Thursday, 16 April 2015

This one skips along at quite a pace

When you get paid to write about music you should stay well clear of the cliché. And the dreaded screamer! If a band or artist's new platter is a return to form, it's best not to mention it; just think it. Likewise, said record may well be a sonic cathedral of sound - but keep it to yourself.

When The Banned recorded Little Girl in 1977 I had no idea it was a cover. Yet despite (cliché ahead warning) nailing it, I think it's safe to say it can't hold a candle to the original.

Syndicate of Sound: often imitated, never bettered, And if you were to say it skips along at quite a pace, I wouldn't argue with you.


For James

Sunday, 12 April 2015

Sweetie


Adele has the honour of being my fifth Penguin and also my first mixed medium: acrylic and water colour. And unlike the previous four (Ian Fleming, Paul McCartney, Jenny Medd and Jane Friend), I've painted her edges.

Although Adele isn't really a posh bird, she is a baker. And a sweetie.


Wednesday, 8 April 2015

Turn back the dial


My friend Phil does up old radiograms and Bluetooths his eclectic record collection through them in his rather wonderful pub. The names on the dial conjure up all sorts of imagery and evoke so many memories. I swear I can smell the valves warming up. And that's not a euphemism.

From top to bottom, left to right:

BBC Third, National, Hilversum, Athens, Budapest, West Reg, R Norm, Western Reg, Scottish Regional, Brussels, Beromunster, Dublin, N. Ireland, London R, Marseilles, Prague, Radio Eireann, Athens, Madrid, Berlin, Rome, Northern Reg, BBC Third, Cork, Mid. R, Welsh Reg, Paris PTT, Sottens

Oslo, Luxembourg, National, R. Paris, Lahti, Kalundborg, Motala, Ankara, Moscow, Huizen

Monday, 6 April 2015

They should call it the Humber Delta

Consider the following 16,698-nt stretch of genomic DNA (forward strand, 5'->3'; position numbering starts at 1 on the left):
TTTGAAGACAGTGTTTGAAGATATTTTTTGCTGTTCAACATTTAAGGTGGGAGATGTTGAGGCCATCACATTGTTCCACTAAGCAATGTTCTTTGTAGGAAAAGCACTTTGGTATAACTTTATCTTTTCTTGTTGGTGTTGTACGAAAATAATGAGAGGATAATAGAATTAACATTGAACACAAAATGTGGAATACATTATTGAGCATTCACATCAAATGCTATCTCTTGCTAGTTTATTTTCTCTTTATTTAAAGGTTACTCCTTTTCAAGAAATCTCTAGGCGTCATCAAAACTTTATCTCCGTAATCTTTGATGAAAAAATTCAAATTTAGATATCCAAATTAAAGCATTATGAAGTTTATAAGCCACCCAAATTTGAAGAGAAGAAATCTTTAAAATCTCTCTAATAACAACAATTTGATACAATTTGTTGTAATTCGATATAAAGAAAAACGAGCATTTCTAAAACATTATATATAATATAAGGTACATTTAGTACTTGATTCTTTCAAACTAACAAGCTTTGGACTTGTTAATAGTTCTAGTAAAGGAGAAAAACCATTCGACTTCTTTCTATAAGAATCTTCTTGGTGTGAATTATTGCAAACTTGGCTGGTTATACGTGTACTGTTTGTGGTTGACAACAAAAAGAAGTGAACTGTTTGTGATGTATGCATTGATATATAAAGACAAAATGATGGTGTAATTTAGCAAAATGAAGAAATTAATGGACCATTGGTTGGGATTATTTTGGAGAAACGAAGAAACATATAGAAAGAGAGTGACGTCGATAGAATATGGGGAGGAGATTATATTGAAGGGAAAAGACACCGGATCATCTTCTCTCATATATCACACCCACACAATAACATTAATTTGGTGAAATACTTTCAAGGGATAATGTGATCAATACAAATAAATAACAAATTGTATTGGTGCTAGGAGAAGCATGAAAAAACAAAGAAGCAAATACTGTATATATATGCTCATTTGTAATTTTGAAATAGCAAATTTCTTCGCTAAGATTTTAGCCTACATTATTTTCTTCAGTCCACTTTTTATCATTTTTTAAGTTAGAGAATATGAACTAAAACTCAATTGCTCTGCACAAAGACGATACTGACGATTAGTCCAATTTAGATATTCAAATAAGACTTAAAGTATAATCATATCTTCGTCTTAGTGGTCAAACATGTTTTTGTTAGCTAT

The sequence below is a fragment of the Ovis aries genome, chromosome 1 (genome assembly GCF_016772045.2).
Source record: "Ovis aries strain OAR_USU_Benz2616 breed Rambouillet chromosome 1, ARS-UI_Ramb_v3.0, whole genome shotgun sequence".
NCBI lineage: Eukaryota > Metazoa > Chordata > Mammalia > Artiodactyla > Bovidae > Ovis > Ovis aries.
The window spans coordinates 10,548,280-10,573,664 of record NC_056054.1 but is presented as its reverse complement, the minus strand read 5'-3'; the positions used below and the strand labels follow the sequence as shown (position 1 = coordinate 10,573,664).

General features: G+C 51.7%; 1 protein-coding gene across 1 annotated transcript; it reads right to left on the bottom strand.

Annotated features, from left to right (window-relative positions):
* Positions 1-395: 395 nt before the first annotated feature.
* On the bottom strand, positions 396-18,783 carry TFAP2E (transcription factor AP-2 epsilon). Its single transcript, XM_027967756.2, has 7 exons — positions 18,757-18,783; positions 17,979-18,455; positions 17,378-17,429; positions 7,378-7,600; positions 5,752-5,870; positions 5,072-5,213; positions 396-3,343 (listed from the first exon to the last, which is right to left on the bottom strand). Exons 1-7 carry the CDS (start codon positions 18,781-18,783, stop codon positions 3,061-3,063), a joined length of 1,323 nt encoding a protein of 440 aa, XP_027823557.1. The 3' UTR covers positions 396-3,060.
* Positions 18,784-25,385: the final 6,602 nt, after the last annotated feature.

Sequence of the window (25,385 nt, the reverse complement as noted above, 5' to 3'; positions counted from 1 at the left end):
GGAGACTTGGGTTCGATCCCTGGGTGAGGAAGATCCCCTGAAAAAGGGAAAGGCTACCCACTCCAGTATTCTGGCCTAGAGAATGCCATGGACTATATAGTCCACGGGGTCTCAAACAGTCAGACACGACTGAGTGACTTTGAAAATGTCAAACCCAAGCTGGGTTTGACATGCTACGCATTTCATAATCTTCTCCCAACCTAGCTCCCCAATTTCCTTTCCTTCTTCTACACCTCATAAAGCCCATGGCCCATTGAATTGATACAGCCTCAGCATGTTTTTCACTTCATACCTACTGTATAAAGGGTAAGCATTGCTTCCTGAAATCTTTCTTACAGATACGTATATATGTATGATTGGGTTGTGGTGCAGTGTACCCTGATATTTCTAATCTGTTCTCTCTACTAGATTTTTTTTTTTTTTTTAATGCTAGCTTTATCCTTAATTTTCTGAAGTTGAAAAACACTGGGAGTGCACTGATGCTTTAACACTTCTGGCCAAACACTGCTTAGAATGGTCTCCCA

I was born in Kingston-upon-Hull. That's what it says on my passport. You'll know it as Hull. And if you're a true local you'll drop the H. If you ever pitch up there, the chances are you're not passing through; it's not on the way to anywhere
(except Rotterdam) and, despite its City of Culture status it's still better known for white phone boxes than William Wilberforce. And, of course,  tenfoots.

Saturday, 4 April 2015

The McNamaras are coming (back)

'Roscommon' acrylic on canvas
Later this year I shall be making an emotional return to Roscommon. From being a babe in arms to a stroppy teenager, I and the rest of the Medds went on an annual pilgrimage across The Irish Sea to my maternal grandmother's year after year after year. And for the first fifteen of those summers I had a blast. But by 1977 I'd had enough. So much so that two days into the vacation and I baled: a quick 'phone call to my favourite Auntie north of the border and I was travelling, alone, on a bus through 'the troubles' and spent the rest of the fortnight in Lurgan, Co. Armagh. Happy days.
  But now, I want to go back. See the old place again. Will it have changed? Probably. Will I recognise the place? Definitely. Will I be able to take a walk down to Hessians and grab myself an ice cream wafer. Alas, no: Cyril Hessian, like the lone Texaco petrol pump on his forecourt, is long gone.
  My cousin Raymond, who will be joining us on our quest, sent an email to the local rag ahead of the trip. I'm not expecting a ticker-tape reception, but a pint of the black stuff with their reporter & toggy would be nice. Here's what Ray had to say.


I am Raymond Murray, son of Aidan Murray (born 1934, Ballyleague) and Carmel McNamara (born 1936, Strokestown). My mother’s family moved to Ard-na-Greine in Roscommon town around 1940. My grandfather was Sergeant Joe McNamara, my grandmother, Mary (Maxie), nee Lynch from Donegal. They produced 14 children, Sean, Phyllis, Gerry, Joe, Myra, all deceased, and Mabel, Olive, Dolores, Carmel, Paddy, Adrian, Noel, Bernie and Stella.